“Though the church inflicts deep wounds because it is made of people; it is the place where I’ve found the most healing. I often talk about the Church, the community, and the people who’ve poured into my life. Teachers, coaches, and families helped me through a lot of trauma and pain. They opened their homes to me. They encouraged me to continue in times when I felt like giving up. But I rarely ever talk about the woman who reflects goodness in unique ways, and who loved me from the start, enough to birth me and raise me for as long as she was able: my mom.
From ages twelve to eighteen, I lived apart from my mom in several foster homes. My mom suffered and still suffers from many mental illnesses, which have caused our relationship to struggle in unimaginable ways.
Many people view my mom negatively because of the dynamics of our relationship. One time, I made a Facebook post expressing the sacrificial love my mom has for me. Someone got angry asking, ‘How could she be a sacrificial mom when she let her daughter grow up in foster care?’ I felt bad for the commenter. I wondered how people could be so judgmental and lack compassion without knowing the full story.
Birth moms sometimes receive the brunt of things, but birth mothers are also heroes. They love their babies enough to know sometimes they just can’t offer them the best life. Many would say they try their bests. Birth mom’s heroism tends to look different than how we usually perceive our heroes.
My mom chose to birth me during extreme hardship in her life. I was conceived out of abuse, my biological father passed before I was born, and since both of my mom’s parents had recently passed away, she lived alone, with no family close, in a big city she lived in for just a short time. Regardless, my mom said to me, ‘As soon as I heard your heartbeat and saw you on the ultrasound, I knew I loved you.’ My mom chose sacrifice when she chose life for me.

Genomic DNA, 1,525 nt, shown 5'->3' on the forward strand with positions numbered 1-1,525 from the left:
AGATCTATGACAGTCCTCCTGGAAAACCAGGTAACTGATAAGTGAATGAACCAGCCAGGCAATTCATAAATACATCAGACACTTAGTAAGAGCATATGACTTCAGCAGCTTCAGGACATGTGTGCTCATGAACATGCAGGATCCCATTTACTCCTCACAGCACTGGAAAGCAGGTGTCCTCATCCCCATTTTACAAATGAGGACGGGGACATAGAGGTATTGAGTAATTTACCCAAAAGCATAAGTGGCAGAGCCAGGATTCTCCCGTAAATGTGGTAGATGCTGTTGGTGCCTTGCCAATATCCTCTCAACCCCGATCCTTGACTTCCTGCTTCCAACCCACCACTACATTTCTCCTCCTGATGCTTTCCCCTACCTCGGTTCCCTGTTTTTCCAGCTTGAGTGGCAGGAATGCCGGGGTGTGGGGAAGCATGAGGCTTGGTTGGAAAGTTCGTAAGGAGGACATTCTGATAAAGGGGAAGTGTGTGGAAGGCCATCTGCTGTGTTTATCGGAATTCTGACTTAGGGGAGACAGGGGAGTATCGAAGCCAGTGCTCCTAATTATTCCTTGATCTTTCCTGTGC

Many may say that my life hasn’t been ideal — abuse, neglect, foster, PTSD, the list goes on; but what life is idea? I am abundantly grateful for the life God has gifted me because my mom chose to birth me and give me a life. I receive a lot of praise for what I’ve overcome and not falling into the statistics of foster care, but I know that praise doesn’t come without the shame my mom has to endure for not being the ‘ideal’ mother. She’s my ideal mother.
I genuinely believe my mom has always given all that she’s been able with the mental illnesses that hinders her. My mom cannot be found in a church, but I believe she is still a glimpse of Christ. A suffering woman, a humiliated woman, continuing to endure, give life and love for the life of another.”
This story was submittted to Love What Matters by Victoria Petersen. You can follow her journey on Instagram here. Do you have a similar experience? We’d like to hear your important journey. Submit your own story here. Be sure to subscribe to our free email newsletter for our best stories, and YouTube for our best videos.
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